Now, to justify the answer about the distance from the railway station, and at the same time to let the reader see a little into the character of the excellent Mr. Berry (of whom more will be heard in the course of the story), suppose we let him state the case in a way to which he was rather partial.

“When my nephew, Horace Armstrong, who is in the War Office, was visiting me here, two years ago,” said the old gentleman, “I introduced him to most of my friends, and as he was a handsome, talkative, good-natured young fellow, who dressed very well, and made himself acceptable to the ladies, he enjoyed himself much, and left me alone a great deal, for which I was obliged to him. There were two families, in particular, by whom Mr. Horace was very much welcomed. These were next-door neighbours. Mr. Oliphant who succeeded to my business, has a series of daughters, all more or less pretty, and willing to be appreciated by a young gentleman; and Mrs. Penson, widow of the East India captain, has another series with the same qualifications. These girls are all fast friends till further notice, and Horace Armstrong, introduced among them, became an extraordinary favourite. In fact the silly things made a perfect pet and idol of him, and as he had not the least objection to be so treated by a cluster of pretty merry girls, his time passed very happily. He got his holiday extended, and when his country could do without him no longer, he contrived to persuade me to buy him a month’s railway ticket, and let him stay at Lipthwaite, and run up to town every morning. It was the summer, to be sure, and it is a good thing for girls to get up early and take walks, and they have a right to walk which way they like. So there could be no objection to the Misses Oliphant and the Misses Penson discovering that their pleasantest walk was one which always took my elegant nephew to an 8.45 train. They used to walk him round Spence’s Gardens, down Love Lane into the fields, across the millstream, and under the hill, and so through the Ghost Copse to the road that leads to the station. At that time he always assured me that the walk was nothing, that it could be done in a quarter of an hour, and easily in twenty minutes. Now I know every stone on the road, and the walk is one of two miles and a quarter.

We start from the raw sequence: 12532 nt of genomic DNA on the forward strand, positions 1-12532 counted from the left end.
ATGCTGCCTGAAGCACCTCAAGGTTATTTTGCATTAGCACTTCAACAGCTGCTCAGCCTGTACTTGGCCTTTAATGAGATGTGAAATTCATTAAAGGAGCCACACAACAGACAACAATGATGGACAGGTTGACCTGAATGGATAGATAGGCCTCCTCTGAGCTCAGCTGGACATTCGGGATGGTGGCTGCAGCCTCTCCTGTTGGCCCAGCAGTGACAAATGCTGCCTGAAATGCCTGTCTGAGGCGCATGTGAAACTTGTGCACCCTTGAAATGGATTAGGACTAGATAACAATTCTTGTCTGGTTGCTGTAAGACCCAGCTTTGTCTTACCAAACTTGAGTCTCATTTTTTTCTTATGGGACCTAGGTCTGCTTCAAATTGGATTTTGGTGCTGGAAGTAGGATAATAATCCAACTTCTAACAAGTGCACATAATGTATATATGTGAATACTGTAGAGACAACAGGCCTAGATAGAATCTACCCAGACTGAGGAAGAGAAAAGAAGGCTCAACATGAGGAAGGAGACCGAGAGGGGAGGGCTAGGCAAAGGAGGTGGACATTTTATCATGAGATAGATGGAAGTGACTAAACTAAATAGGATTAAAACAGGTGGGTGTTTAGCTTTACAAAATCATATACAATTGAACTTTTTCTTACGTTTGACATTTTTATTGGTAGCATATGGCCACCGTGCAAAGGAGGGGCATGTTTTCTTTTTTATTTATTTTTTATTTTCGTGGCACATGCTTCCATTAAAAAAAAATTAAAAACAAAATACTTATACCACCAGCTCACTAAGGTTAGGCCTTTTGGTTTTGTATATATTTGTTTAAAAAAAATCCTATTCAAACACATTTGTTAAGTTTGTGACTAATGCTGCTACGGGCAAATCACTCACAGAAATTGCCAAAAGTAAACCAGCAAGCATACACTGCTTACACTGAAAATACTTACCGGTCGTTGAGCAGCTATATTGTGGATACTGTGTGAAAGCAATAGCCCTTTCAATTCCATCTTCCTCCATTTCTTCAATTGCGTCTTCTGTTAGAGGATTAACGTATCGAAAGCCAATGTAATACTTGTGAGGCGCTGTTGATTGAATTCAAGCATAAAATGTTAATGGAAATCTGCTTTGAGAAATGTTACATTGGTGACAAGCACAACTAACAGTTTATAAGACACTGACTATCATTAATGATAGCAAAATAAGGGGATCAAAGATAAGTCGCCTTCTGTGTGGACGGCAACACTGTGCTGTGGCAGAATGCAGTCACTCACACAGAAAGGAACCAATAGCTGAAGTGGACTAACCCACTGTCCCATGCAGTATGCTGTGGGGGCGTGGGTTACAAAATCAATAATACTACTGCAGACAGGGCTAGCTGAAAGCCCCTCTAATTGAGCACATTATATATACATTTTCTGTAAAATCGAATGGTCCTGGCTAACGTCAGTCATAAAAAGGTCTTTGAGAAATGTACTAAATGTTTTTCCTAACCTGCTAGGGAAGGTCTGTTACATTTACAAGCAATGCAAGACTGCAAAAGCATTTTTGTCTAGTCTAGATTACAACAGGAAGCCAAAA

“Well, sir, one year ago, my beloved nephew, Horace, came down again. The pretty Oliphants: and the pretty Pensons were just ready to begin to pet him as ever; but the pet himself was in no mood for such attentions. He scarcely went near them, and when he had to go to London, he took the shortest cut that I could show him. Even this walk, which I can do in five-and-twenty minutes, he used to declare to be most weary and tedious; and he used to abuse the turns in the road for being so far off, and curse the poor monotonous palings for being so many—a fellow never seemed to have got past them—and vent the other wise and manly sentiments which a discontented young fellow lavishes upon inanimate objects when he is out of humour. The fact was, that he had become desperately smitten with the sister of a fellow War-Office-man, and being moreover in debt, he suddenly found his debts intolerable, as preventing his settlement in life. You may easily guess what he wanted out of uncle, but uncle means to make Mr. Horace wait a bit. Meantime, he used to declare that the walk to the station was one of an hour and three-quarters, and the ugliest walk in all England. Now that is quite untrue, as you can see Hadbury Hill all the way; and for the winter, you are under the interlacing trees, to say nothing of our river, the Burde, which when at all swollen by rains is a handsome stream, over which you cross in your way to the rail.”